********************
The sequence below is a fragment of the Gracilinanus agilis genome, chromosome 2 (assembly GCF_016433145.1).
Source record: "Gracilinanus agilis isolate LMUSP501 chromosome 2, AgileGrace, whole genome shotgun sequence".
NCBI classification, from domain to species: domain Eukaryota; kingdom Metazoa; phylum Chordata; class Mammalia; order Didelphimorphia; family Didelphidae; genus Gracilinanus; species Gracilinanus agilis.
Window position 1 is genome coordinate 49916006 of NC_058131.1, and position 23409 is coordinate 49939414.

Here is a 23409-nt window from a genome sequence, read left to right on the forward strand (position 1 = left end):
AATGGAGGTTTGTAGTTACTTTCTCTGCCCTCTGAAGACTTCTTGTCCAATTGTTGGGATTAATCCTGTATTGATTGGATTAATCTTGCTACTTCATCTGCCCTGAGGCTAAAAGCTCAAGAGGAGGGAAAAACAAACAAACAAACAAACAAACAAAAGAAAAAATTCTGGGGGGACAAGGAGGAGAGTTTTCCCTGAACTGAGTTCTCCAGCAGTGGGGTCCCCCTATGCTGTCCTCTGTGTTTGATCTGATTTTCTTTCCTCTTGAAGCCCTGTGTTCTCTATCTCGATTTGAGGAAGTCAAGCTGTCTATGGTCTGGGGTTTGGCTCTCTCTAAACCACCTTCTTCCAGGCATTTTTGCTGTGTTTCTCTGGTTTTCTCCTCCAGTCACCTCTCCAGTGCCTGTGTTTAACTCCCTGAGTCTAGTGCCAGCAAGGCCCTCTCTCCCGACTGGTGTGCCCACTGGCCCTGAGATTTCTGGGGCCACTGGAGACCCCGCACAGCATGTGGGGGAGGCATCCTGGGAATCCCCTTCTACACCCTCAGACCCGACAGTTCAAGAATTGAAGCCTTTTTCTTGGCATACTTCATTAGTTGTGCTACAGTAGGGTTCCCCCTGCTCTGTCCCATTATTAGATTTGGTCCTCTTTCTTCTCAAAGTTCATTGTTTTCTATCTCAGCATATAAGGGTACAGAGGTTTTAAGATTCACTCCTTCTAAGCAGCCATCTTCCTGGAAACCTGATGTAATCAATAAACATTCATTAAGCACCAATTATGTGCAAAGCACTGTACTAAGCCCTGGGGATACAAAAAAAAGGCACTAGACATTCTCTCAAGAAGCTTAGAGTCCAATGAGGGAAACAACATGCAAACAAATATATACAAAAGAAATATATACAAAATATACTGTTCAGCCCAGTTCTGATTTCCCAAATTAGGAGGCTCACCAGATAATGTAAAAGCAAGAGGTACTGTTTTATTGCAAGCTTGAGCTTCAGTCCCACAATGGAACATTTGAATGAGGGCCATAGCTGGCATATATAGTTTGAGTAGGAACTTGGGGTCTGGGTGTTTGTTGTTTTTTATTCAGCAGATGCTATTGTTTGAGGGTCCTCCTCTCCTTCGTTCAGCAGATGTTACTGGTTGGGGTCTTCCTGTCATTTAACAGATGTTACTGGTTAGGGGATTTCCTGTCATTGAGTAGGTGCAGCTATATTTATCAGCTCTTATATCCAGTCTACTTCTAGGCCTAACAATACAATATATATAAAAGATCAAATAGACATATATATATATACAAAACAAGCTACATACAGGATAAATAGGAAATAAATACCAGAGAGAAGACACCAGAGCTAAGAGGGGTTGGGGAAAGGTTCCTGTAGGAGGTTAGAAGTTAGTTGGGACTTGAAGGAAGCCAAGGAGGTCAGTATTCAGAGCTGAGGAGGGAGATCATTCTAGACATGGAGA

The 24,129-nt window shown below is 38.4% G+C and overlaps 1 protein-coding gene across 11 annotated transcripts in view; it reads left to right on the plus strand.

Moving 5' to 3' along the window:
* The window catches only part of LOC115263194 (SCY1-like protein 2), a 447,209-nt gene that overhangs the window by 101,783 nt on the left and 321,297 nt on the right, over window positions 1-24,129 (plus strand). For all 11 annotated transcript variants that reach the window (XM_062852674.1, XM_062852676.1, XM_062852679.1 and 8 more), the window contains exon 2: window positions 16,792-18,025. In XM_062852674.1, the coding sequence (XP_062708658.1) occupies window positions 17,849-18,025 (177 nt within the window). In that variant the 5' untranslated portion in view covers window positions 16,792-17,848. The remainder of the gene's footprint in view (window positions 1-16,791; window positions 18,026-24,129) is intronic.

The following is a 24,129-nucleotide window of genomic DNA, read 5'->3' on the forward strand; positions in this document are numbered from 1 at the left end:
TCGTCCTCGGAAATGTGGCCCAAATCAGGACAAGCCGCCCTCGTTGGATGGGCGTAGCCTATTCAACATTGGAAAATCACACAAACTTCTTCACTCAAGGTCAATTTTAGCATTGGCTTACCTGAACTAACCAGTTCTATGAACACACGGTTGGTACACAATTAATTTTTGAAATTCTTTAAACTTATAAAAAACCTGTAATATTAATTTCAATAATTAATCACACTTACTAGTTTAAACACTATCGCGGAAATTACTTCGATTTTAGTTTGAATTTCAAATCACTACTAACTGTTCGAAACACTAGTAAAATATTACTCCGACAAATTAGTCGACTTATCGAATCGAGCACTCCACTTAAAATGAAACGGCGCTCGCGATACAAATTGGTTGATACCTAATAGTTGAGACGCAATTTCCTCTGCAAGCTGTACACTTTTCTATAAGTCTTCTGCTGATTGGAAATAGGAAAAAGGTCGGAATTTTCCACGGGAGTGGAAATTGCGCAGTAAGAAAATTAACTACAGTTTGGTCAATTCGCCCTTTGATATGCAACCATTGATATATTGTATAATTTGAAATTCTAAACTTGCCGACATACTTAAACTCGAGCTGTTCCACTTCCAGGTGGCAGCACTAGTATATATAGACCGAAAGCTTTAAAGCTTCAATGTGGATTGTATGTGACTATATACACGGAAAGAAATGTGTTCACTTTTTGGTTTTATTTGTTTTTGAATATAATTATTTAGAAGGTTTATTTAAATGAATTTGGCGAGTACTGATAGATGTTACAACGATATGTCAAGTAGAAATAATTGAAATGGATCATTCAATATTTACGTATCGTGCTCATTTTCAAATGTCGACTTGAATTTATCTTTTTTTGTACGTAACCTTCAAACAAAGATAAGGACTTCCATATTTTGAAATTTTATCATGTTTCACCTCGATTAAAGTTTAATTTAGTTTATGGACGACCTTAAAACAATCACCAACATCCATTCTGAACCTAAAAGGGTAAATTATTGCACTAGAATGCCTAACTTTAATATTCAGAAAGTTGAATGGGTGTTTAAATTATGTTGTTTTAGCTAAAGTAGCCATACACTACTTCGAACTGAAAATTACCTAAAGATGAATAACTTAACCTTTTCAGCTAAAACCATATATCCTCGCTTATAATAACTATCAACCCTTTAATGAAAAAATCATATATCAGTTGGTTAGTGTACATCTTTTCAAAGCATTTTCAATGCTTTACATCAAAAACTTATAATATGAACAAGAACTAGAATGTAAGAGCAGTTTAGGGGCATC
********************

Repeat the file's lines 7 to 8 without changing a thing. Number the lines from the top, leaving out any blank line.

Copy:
The 24,129-nt window shown below is 38.4% G+C and overlaps 1 protein-coding gene across 11 annotated transcripts in view; it reads left to right on the plus strand.

Moving 5' to 3' along the window: